No, he was amazing. He was an all-star and rookie of the year his first year and in his third year he scored 37 points a game, which is more than anyone else who was not named Wilt Chamberlain. That was the first of seven years in a row he won the scoring championship. If you’re suggesting he was disappointing at first you’re just wrong.
You’re wrong Bryant, who is a ballhog but is also an eight-time all NBA first defensive teamer, and about Jordan. It’s true that Jordan learned to share the ball after Pippen arrived, but he was defensive player of the year in his fourth season, which was before Phil Jackson was hired. (He was the league MVP that year.) He was on the all-NBA defensive team his fourth season, so he was committed to defense before Phil Jackson came along. And he stayed first team all-defense every year until his first retirement, and then during his second stint.
Right, but that late career resurgence was that much better from what Bonds had in his career, and he was already really good to start off with. So, he’s an outlier for where he wasn’t mediocre and get really good, he was already really good and got great.
The first person I thought of was Mark McGwire. For years he played second fiddle for the Bash Brothers in Oakland. His average dropped to .201 in 1991, hit just 9 home runs in 1993 and again in 1994. Then, thanks to the miracle of steroids, hit 70 tainted HRs in 1998.
Brady Anderson was always good defensively and on the base path, but in 1996, his ninth in MLB, he had a break through season with 50 home runs, 29 more than any other season. And it wasn’t like McGwire or Bonds in that his HRs dried up as almost as quickly as they came. The next year, his contract year, he hit 18. The most he would hit in any subsequent year was 24.
Un, no. Though Ryan did relieve for the Mets, he was primarily a starter (he started 74 of 105 games for them). It happened that he was in the bullpen in the 1969 series because he was the team’s worst starter at the time (after Seaver, Koosman, Gary Gentry, and even Don Cardwell)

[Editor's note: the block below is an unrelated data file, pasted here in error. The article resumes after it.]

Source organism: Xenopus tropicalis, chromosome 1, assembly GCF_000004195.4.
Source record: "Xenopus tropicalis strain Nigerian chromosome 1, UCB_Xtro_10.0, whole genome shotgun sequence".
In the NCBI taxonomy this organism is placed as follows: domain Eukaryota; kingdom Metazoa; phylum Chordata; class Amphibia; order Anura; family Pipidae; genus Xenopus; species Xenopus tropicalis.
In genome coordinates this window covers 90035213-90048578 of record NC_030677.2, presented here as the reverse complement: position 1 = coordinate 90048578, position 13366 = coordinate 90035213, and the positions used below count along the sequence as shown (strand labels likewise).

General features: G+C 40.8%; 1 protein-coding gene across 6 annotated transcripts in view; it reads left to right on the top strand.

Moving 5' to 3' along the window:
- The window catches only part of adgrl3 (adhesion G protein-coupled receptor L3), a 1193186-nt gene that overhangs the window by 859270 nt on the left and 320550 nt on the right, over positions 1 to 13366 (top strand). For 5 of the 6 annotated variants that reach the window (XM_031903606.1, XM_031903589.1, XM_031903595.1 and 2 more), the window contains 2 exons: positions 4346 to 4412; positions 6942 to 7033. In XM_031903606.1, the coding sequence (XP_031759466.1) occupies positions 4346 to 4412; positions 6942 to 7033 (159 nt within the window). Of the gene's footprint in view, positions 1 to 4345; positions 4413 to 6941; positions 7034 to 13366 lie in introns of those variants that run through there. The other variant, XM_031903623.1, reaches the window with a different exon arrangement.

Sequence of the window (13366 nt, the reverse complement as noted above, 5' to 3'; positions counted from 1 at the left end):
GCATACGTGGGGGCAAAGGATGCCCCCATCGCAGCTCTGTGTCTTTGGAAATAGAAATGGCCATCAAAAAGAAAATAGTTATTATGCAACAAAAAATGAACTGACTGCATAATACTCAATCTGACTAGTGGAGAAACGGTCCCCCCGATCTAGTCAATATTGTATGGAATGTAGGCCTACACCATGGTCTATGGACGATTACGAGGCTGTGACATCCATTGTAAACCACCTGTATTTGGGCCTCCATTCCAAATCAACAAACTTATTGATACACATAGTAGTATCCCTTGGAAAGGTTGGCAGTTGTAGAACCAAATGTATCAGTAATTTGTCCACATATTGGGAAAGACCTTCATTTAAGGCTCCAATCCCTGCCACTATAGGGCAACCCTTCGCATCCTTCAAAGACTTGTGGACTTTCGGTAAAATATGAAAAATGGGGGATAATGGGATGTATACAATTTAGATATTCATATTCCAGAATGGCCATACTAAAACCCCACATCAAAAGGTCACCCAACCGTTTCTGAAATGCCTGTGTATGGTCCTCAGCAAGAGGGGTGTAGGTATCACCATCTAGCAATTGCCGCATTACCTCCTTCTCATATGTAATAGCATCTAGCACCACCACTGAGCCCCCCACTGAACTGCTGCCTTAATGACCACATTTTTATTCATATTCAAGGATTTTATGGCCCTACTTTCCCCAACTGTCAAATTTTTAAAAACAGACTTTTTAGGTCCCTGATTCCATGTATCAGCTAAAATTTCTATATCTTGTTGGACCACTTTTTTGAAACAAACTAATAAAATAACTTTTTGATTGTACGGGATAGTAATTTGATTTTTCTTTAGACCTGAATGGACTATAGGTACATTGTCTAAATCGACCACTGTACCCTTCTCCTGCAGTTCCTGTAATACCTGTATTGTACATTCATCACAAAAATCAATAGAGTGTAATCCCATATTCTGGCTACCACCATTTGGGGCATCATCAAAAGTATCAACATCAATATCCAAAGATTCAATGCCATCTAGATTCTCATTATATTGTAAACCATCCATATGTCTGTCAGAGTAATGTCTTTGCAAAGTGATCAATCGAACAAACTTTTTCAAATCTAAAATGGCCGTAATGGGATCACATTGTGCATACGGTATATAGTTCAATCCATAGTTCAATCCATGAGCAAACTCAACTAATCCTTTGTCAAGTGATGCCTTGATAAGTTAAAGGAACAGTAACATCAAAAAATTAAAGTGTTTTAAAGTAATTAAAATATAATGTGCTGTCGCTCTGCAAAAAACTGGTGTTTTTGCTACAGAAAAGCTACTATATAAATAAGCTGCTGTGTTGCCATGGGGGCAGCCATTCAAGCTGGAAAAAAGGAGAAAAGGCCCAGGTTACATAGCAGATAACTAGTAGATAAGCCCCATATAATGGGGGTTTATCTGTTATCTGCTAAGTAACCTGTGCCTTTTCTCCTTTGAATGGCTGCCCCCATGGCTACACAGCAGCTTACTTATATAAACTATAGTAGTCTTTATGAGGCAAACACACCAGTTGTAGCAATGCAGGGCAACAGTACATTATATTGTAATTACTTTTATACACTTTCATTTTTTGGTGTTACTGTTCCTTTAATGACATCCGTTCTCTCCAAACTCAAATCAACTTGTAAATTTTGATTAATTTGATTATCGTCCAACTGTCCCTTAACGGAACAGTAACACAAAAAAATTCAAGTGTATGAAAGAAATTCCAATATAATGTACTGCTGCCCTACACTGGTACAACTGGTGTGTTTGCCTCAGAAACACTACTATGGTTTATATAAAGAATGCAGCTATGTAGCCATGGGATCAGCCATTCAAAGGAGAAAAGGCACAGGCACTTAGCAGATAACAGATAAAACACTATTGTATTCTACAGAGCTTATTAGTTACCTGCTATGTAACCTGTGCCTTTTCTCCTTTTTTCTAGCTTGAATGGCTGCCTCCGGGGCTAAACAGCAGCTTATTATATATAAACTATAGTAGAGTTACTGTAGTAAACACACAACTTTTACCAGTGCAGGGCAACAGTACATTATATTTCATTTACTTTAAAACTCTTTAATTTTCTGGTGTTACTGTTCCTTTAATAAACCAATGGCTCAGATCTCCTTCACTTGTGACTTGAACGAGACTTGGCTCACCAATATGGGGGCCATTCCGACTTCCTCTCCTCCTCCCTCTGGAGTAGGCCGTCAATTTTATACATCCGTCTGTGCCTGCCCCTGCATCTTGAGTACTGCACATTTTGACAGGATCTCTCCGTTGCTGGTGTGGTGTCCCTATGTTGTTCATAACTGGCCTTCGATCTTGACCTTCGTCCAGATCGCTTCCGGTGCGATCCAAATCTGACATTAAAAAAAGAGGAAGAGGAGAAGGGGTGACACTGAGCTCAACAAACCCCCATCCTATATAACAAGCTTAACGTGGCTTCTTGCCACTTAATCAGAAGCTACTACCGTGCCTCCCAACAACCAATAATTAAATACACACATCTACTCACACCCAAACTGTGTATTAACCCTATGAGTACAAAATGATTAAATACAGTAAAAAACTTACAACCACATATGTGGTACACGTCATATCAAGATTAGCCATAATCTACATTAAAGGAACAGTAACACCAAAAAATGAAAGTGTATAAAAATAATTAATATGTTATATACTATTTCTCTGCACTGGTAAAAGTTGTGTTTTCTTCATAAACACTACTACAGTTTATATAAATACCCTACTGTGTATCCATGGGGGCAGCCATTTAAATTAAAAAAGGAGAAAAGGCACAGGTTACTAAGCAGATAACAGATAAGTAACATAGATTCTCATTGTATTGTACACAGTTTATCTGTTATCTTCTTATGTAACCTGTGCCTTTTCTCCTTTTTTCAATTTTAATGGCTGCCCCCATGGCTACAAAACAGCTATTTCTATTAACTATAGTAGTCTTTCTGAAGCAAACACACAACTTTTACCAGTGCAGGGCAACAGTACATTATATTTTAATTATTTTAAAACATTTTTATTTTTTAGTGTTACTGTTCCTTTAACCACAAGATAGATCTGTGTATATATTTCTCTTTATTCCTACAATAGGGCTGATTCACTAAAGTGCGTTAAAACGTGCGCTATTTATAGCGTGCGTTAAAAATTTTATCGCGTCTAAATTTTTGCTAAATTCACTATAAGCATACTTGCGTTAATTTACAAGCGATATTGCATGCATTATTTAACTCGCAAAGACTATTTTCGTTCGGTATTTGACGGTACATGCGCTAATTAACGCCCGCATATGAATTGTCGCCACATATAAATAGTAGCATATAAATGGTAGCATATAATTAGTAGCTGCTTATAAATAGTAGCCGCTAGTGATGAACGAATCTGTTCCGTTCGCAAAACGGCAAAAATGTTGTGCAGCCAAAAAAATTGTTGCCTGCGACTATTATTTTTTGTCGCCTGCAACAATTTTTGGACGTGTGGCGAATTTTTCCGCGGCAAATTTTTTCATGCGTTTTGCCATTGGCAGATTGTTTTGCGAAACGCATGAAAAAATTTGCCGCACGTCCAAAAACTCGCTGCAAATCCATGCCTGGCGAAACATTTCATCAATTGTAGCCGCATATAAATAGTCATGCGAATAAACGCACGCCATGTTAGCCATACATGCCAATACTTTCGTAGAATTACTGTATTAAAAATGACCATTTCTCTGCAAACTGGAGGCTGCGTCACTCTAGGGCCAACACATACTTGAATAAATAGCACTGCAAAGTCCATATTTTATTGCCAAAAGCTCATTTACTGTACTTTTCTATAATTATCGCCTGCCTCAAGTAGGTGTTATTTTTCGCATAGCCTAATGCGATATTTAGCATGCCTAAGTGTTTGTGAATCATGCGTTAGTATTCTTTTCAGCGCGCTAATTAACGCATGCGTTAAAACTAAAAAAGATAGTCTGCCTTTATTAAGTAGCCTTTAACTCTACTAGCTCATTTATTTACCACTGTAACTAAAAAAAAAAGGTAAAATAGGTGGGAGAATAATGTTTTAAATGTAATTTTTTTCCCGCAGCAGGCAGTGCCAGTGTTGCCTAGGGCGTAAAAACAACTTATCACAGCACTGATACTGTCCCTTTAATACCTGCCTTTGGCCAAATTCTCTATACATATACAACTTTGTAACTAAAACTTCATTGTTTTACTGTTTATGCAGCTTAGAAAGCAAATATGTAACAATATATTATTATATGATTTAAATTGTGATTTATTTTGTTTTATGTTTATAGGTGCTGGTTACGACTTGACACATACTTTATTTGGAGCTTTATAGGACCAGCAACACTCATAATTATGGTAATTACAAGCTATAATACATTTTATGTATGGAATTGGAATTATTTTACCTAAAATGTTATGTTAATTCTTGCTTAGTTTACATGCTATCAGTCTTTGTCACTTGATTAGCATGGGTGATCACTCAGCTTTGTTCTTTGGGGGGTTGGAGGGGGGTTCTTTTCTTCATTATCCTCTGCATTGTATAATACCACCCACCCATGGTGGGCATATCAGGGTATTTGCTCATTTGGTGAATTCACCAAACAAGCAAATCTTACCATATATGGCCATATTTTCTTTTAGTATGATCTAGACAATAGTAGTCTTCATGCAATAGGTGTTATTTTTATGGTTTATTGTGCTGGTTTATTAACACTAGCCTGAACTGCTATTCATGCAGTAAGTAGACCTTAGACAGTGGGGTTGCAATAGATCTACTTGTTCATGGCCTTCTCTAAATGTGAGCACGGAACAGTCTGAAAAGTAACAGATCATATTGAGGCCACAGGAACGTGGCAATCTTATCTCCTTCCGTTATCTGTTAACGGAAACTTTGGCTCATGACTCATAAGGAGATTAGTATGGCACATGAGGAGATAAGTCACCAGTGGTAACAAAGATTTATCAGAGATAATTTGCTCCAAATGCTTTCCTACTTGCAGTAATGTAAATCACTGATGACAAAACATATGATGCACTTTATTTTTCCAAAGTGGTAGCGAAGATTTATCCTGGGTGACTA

But overall he just wasn’t all that good and was traded because in 1971 he was absolutely terrible in the second half of the season. It wasn’t until he went to California that he learned how to pitch.
I’m looking for athletes who seemingly plateau at one level then suddenly, later in their career, become elite. So I wouldn’t count promising athletes who are steadily developing throughout their career but are (as is often the case in a lot of sports) just not as good when they first arrive on the scene.
So I’m not sure if I can get behind Jordan and Armstrong. Sure, they were better later in their career but they were both rising stars with a ton of potential early on. And the rookie of the year is supposed to be great later on.
He set the rookie record for home runs, though. So he didn’t suddenly become outstanding. In fact I think injuries were a big part of the problem, at least in '93 and '94. He returned to the levels seen in his rookie year and surpassed them, partly because he got health and partly because of steroids (which I think he was using even during his bad years).
Hal, you’re wrong about Eckersley too. Before becoming a full-time reliever at the very worst Eckersley was a better than average starting pitcher. His w/l record for Cleve/Bost/ChiC was 155-129, before LaRussa made him a reliever.
The racehorse Cigar did not race at 2, then began his career winning only 2 of his first 9 races, mostly on turf. On October 28th of his 4 year old season, they tried him again on dirt in an allowance race. He won that race by 8 lengths, and also won his next 15 races, including the 1995 Breeders’ Cup Classic.
Vijay Singh was a journeyman golfer until about age 30, winning some small international tournaments. At Age 30, he won the Buick Open on the PGATour and went on on to win three majors and a total of 34 PGATour wins. Interestingly, this week, at age 47 he fell out the top 50 ranked golfers after being there since August 1992.
Ryan left the Mets when he was just 24 and before he turned 30 had been in three All-Star games and set the major league record for strikeouts in a season. It’d be hard to argue that he didn’t become outstanding until “late in his career.”
And steroids or not, Clemens in his third season went 24-4 and won the MVP Award, so he took didn’t wait until late in his career to become awesome.
What about guys like Roy Halladay and Zack Greinke, both of whom were top prospects that made it to the majors, had initially promising starts, and then bombed so badly (in Greinke’s case, mostly due to a crippling anxiety disorder) that they were sent back down to the minors. Both came back to become two of the best pitchers in baseball, Greinke winning a Cy Young last year and Halladay an early favorite to win it this year.
Chi Chi Rodriguez was a good but not great golfer on the pro tour, never winning a major and winning only eight tournaments in 16 years. When he turned 50, he joined the Senior Tour and won 22 tournaments in only eight years.
Sorry poor joke but we have a guy James Podsiadly playing AFL at 28, he had been playing in the lower leagues and was one of their leading players but had pretty much given up ever getting drafted although last year he said stuff it and here is now playing for last years premiers and kicking 17 goals in his first 5 games.
This is a pretty cool cinderalla story [gotta love caddyshack].